Former WWU assistant coach Scott Bostwick dies of apparent heart attack
June 5, 2011
BELLINGHAM, Wash. -
Remembering Scott Bostwick
By David Boyce
Scott Bostwick embraced life with such passion that any contact with him left you feeling upbeat.
Bostwick loved his family, loved his job for 17 years as Northwest Missouri State defensive coordinator and loved living.
He was absolutely ecstatic when he was named head coach for the Bearcats, replacing Mel Tjeerdsma, who retired in late December.
Awesome was how Bostwick felt about his new job and responsibilities. He was ready and eager to tackle the challenge of leading one of the top NCAA Division II football programs.
It seems so cruel that he will never get that opportunity. Bostwick suddenly died Sunday morning at his home while he was mowing his lawn. He was 49. He leaves behind his wife, Sue, daughter, Leah, and son, Eric.
"He was a man of faith and his priorities were with his family and Northwest. Those are pretty admirable qualities to have," Northwest athletic director Wren Baker said.
"What I remember most about Scott is how he cared about people. Scott was genuinely happy for good things to happen to people. He wasn't a guy who played politics, who gave lip service and said what people wanted to hear. He knew players' families, the families of his co-workers. He cared about them and prayed for them. I hope that's what people remember about him."
It's why so many people were absolutely thrilled he got the opportunity to be the Bearcats' next head football coach when Tjeerdsma decided to step away to spend more time with his family.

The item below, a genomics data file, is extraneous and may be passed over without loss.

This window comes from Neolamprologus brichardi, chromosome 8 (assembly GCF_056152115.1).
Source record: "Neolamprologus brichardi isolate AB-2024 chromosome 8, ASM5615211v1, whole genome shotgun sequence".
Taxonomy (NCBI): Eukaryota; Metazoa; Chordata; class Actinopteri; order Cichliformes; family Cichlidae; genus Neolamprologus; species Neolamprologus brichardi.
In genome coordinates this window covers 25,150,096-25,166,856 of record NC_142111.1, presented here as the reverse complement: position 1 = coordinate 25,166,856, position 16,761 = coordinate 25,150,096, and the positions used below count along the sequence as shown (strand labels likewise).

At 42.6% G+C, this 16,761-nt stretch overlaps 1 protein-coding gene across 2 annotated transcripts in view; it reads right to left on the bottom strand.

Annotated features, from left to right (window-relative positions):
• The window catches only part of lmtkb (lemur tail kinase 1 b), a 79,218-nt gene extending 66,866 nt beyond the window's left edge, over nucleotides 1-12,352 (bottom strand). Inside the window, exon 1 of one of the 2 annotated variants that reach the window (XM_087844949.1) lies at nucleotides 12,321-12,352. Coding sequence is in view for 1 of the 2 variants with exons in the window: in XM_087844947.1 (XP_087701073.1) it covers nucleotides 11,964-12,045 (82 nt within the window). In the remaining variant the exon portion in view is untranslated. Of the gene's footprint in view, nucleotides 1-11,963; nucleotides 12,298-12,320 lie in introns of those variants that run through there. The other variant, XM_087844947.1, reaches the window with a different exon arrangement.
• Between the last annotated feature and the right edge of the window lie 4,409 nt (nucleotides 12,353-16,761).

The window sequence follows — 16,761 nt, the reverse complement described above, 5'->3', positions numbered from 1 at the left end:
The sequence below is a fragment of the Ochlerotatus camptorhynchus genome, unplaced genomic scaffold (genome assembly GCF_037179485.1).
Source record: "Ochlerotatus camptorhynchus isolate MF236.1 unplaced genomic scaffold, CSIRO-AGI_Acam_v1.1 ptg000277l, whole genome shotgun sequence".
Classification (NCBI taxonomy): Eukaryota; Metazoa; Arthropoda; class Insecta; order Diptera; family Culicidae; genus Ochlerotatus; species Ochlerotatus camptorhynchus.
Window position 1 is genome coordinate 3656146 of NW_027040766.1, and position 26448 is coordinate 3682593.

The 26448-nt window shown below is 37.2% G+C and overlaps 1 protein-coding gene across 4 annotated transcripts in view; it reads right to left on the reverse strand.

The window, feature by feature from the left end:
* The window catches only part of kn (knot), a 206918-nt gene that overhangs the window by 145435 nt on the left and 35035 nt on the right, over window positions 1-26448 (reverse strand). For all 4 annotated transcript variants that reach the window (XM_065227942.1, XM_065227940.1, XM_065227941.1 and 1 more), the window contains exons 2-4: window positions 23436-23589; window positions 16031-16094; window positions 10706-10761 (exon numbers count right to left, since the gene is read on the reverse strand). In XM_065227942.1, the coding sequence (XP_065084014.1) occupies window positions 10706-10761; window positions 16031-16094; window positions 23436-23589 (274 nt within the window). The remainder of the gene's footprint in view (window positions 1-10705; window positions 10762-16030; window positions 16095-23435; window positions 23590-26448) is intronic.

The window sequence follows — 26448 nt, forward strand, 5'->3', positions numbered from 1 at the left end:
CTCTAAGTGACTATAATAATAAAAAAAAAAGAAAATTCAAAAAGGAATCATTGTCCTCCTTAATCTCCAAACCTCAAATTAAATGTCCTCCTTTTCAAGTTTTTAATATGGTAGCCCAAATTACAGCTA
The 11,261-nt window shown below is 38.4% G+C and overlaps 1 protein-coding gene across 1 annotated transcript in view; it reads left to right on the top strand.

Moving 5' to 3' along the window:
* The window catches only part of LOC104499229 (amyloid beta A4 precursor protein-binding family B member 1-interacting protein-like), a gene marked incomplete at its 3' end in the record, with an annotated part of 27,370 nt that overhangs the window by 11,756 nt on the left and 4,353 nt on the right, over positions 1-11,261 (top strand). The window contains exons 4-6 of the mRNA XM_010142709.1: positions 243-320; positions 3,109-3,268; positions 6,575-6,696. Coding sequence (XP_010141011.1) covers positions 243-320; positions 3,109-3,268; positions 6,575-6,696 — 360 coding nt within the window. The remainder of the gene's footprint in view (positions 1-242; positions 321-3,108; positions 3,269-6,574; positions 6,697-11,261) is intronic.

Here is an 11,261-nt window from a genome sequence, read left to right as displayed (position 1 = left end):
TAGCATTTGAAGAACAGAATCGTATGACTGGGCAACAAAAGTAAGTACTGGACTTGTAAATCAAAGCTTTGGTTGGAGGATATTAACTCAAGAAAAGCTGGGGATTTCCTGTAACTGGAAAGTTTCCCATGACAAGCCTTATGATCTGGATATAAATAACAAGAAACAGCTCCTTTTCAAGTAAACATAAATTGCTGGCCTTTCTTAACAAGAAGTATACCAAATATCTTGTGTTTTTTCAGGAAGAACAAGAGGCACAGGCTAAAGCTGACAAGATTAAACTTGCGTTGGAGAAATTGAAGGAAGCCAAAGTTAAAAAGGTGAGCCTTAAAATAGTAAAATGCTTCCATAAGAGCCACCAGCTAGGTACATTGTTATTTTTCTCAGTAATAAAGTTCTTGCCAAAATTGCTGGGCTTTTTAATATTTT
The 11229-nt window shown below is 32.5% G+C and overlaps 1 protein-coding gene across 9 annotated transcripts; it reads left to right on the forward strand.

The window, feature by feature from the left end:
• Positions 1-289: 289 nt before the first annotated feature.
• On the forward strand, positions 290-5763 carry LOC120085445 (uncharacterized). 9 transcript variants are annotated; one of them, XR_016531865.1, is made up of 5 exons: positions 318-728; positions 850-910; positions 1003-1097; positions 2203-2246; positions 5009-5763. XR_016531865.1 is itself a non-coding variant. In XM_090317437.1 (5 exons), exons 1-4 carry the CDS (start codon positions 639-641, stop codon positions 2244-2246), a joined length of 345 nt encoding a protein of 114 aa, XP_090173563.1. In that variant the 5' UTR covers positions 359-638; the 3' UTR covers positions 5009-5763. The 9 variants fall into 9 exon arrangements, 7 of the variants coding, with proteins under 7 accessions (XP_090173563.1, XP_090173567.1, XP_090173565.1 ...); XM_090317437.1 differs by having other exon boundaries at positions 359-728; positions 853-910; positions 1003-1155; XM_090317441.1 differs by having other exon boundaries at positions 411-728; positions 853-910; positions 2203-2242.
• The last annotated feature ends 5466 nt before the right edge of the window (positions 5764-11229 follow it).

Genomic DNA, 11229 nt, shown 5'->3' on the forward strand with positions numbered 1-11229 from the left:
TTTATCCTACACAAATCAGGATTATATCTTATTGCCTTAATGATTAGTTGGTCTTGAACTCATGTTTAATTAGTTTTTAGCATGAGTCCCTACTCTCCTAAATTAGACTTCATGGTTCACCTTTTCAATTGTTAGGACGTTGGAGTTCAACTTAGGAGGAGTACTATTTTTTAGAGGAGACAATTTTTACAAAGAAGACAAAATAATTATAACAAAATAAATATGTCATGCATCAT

"You feel so bad that he never got a chance to lead this team on the field," Tjeerdsma said. "That's what we all work for. I know he was so excited for the first game to actually be the guy. He just never got there."
It's hard to find a lesson in what happened to Bostwick on Sunday and how it affects his family, friends, the team and all the Bearcat fans who got to know him.
Bostwick was loyal. Instead of looking for a head coaching job elsewhere, he stuck with Tjeerdsma for 17 years.
Bostwick was successful. His defenses were consistently the best in the MIAA. Six players were named MIAA defensive players of the year under Bostwick.
Bostwick was passionate. He had an enthusiasm for everything he did.
"What comes to mind with Scott are loyalty, passion and dedication," Baker said. "That's something that people throw around a lot in the athletics realm. But I'm not sure I've ever been around a coach or player who lived it every day like Scott Bostwick did. He was loyal and passionate about his family, about his friends, about his players and about the Bearcats.
"From the day I met him through the past six months we worked together, what I take away from it more than anything else was his passion."
If ever a person deserved to be a head coach of team, it was Bostwick for Northwest.
The Bearcats meant everything to him. He was the person behind the annual golf tournament that raised money for the football program.
The 17th annual Shawna Zeck Memorial Tournament, which is scheduled for June 17 at Mozingo Golf Course, was much more to Bostwick than raising money. It was about family.
"Seeing the old guys come back and listen to all the old stories and seeing guys you haven't seen in a while is absolutely the best part of the deal," Bostwick said in late June.
The golf tournament was always a perfect way to showcase Bostwick's personality. He loved people and having a good time.
When you think about Bostwick, you can't help but get an image of a man smiling and excited about whatever he's doing at the moment.
"Scott didn't have many enemies," Tjeerdsma said. "He was one of those guys that everybody liked. You couldn't help but like him because he had a great attitude. He had just a great outlook on life. He was a guy who enjoyed life to the fullest."
Naturally, when someone as young as Bostwick is taken away so unexpectedly it comes as a devastating shock. It's impossible to comprehend. It doesn't make sense.